1975: Six young people take the entire staff of the West German embassy hostage, demanding that the Baader-Meinhof members being held as prisoners in West Germany be released immediately. The long siege ends with the deaths of two hostages and the wounding of several others, including the captors.
1989: When a Swedish civil servant is murdered, the two leading detectives on the case, Anna Holt and Bo Jarnebring, find their investigation hastily shelved by an incompetent and corrupt senior investigator.
1999. Lars Johansson, having just joined the Swedish Security Police, decides to tie up a few loose ends left behind by his predecessor: specifically, two files on Swedes who had allegedly collaborated on the 1975 takeover of the West German embassy, one of whom turned out to be the murder victim in 1989. Johansson reopens the investigation and, with help from detectives Jarnebring and Holt, follows the leads-right up to the doorstep of Sweden's newly minted minister of justice.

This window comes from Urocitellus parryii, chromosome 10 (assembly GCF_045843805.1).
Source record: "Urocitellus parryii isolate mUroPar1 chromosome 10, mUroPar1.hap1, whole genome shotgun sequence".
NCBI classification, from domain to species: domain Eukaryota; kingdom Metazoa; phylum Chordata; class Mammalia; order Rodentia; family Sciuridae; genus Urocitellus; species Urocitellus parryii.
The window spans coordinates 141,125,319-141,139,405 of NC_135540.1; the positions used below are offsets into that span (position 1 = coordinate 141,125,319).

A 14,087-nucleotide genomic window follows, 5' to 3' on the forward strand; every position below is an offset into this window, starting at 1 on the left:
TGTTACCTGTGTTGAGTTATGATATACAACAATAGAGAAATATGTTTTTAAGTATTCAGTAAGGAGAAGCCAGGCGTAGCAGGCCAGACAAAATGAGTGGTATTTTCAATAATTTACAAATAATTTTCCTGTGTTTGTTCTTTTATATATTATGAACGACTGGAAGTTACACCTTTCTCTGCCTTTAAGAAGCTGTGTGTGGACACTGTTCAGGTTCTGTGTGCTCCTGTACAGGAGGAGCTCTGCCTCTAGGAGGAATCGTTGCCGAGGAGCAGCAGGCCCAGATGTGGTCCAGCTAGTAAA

Leif G.W. Persson is Scandinavia's most renowned criminologist and a leading psychological profiler. He has also served as an advisor to the Swedish Ministry of Justice. Since 1991, he has held the position of Professor at the National Swedish Police Board and is regularly consulted as the country's foremost expert on crime. He is the author of ten bestselling crime novels including The Dying Detective which won both the Swedish Academy of Crime Writers' Award for Best Crime Novel of 2010 and The Glass Key for Best Scandinavian Crime Novel of 2010. During his career Persson has been the recipient of many other prestigious awards including The Piraten Award, The Swedish Academy of Crime Writers' Award (which he has won three times), The Finnish Whodunnit Society's Annual Award for Excellence in Foreign Crime Writing, The Petrona Award for Best Scandinavian Crime Novel, and The Danish Academy of Crime Writers' Palle Rosenkrantz Prize.